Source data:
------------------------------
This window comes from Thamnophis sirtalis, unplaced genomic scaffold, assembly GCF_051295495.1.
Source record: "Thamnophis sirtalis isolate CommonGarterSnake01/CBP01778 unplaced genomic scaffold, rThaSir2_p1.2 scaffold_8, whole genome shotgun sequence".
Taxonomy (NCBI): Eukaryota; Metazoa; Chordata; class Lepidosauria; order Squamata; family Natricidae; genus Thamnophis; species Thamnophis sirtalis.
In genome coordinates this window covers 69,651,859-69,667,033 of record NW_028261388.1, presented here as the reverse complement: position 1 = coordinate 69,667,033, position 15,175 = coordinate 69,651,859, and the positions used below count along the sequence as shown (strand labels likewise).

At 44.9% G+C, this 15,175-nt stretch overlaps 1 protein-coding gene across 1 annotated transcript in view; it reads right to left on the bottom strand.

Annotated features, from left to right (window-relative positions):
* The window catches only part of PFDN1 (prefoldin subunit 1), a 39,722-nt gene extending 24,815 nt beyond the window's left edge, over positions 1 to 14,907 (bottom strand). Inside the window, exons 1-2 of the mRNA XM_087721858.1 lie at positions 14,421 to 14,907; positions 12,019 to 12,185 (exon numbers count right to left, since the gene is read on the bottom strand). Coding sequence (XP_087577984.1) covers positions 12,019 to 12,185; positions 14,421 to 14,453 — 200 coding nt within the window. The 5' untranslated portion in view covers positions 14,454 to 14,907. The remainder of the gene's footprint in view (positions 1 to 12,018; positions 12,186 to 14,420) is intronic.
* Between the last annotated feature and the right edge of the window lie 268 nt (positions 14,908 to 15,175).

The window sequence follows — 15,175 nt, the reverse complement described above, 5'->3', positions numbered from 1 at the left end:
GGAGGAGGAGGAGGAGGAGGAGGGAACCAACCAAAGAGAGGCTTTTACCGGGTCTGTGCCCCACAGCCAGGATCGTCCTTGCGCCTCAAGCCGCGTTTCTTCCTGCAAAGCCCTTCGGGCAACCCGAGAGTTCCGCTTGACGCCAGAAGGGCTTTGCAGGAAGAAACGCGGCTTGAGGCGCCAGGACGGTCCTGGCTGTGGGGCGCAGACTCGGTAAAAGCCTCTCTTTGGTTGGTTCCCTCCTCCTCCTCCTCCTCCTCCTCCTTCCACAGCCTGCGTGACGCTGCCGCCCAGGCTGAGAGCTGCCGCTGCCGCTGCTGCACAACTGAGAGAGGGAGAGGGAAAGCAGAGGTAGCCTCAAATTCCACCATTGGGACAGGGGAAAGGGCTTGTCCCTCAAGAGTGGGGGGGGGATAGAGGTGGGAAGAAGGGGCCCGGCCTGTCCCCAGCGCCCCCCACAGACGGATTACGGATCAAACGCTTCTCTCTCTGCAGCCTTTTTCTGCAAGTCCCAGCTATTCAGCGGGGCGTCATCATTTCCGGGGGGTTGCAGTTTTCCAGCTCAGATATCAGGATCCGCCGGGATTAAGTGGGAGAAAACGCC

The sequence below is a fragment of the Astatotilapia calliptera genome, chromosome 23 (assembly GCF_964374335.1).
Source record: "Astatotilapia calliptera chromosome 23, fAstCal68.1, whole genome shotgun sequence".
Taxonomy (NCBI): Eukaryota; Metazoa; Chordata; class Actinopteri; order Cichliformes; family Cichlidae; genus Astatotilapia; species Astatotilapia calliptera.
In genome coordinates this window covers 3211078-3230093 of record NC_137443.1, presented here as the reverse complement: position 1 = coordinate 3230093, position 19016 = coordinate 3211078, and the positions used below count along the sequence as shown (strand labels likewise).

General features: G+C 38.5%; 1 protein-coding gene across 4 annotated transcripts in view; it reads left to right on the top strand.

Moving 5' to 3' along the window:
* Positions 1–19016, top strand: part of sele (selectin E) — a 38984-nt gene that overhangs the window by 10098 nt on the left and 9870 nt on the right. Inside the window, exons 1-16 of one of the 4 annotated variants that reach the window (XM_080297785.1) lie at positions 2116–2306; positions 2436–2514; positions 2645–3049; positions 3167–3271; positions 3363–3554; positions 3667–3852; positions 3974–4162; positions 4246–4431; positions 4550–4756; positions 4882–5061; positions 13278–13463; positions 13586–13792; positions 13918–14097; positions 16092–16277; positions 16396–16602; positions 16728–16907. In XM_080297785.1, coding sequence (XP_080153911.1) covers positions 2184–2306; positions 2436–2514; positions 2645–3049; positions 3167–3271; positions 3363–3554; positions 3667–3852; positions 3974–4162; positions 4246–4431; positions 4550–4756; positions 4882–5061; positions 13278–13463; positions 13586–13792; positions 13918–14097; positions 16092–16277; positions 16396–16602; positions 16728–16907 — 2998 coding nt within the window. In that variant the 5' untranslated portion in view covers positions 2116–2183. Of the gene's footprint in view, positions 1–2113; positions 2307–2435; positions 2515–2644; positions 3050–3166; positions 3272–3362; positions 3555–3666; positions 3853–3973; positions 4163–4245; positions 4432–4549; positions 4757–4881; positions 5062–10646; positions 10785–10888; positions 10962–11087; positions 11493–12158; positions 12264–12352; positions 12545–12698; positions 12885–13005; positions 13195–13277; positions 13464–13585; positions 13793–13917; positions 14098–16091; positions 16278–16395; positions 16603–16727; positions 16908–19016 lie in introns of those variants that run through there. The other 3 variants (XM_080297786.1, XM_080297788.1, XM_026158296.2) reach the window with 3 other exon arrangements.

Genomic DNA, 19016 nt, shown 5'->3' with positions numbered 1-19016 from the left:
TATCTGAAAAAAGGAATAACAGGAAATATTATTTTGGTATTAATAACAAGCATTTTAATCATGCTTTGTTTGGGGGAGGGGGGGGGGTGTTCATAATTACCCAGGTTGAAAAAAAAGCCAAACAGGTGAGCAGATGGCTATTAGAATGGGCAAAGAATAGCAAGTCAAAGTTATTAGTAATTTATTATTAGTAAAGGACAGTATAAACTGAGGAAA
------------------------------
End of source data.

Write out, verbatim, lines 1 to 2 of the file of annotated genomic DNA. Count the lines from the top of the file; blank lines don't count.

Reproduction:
This window comes from Thamnophis sirtalis, unplaced genomic scaffold, assembly GCF_051295495.1.
Source record: "Thamnophis sirtalis isolate CommonGarterSnake01/CBP01778 unplaced genomic scaffold, rThaSir2_p1.2 scaffold_8, whole genome shotgun sequence".